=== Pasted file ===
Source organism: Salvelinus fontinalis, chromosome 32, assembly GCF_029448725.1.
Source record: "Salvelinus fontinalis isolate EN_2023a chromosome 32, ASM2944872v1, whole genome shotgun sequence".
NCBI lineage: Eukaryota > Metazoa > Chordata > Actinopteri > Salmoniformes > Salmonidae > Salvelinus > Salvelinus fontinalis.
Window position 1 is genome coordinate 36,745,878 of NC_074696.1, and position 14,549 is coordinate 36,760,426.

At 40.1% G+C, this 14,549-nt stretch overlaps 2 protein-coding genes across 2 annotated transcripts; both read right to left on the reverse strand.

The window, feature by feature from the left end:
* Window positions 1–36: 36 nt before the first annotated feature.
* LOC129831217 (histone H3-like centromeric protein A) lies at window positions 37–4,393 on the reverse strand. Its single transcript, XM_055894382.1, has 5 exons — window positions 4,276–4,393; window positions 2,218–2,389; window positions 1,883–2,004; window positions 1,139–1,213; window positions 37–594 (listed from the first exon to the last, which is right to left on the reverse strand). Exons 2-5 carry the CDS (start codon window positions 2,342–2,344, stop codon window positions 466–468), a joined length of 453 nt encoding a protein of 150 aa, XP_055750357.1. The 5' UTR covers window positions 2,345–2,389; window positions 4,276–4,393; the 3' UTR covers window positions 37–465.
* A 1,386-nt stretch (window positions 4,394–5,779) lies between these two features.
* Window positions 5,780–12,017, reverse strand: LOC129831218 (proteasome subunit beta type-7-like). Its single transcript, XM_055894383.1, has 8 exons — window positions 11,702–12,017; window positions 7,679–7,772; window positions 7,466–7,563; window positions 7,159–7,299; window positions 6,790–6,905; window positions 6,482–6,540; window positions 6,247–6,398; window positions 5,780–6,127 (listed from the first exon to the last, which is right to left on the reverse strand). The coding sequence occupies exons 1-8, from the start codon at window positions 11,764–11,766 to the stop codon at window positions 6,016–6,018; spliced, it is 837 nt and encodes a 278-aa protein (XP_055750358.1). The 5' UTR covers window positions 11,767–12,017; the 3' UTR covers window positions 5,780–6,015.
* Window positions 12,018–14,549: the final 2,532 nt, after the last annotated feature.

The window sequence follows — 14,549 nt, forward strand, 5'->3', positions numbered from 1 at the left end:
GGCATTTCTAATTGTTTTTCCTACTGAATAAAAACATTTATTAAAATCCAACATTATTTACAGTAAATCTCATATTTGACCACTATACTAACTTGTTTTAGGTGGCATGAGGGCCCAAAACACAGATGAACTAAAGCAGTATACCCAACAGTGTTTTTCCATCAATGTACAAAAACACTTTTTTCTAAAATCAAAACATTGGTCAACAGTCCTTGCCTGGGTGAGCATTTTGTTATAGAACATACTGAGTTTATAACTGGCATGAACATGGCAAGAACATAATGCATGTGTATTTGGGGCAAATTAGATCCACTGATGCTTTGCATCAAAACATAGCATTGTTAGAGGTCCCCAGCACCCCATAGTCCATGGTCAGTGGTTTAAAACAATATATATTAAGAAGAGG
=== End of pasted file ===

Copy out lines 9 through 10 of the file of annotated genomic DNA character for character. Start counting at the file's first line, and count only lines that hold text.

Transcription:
* A 1,386-nt stretch (window positions 4,394–5,779) lies between these two features.
* Window positions 5,780–12,017, reverse strand: LOC129831218 (proteasome subunit beta type-7-like). Its single transcript, XM_055894383.1, has 8 exons — window positions 11,702–12,017; window positions 7,679–7,772; window positions 7,466–7,563; window positions 7,159–7,299; window positions 6,790–6,905; window positions 6,482–6,540; window positions 6,247–6,398; window positions 5,780–6,127 (listed from the first exon to the last, which is right to left on the reverse strand). The coding sequence occupies exons 1-8, from the start codon at window positions 11,764–11,766 to the stop codon at window positions 6,016–6,018; spliced, it is 837 nt and encodes a 278-aa protein (XP_055750358.1). The 5' UTR covers window positions 11,767–12,017; the 3' UTR covers window positions 5,780–6,015.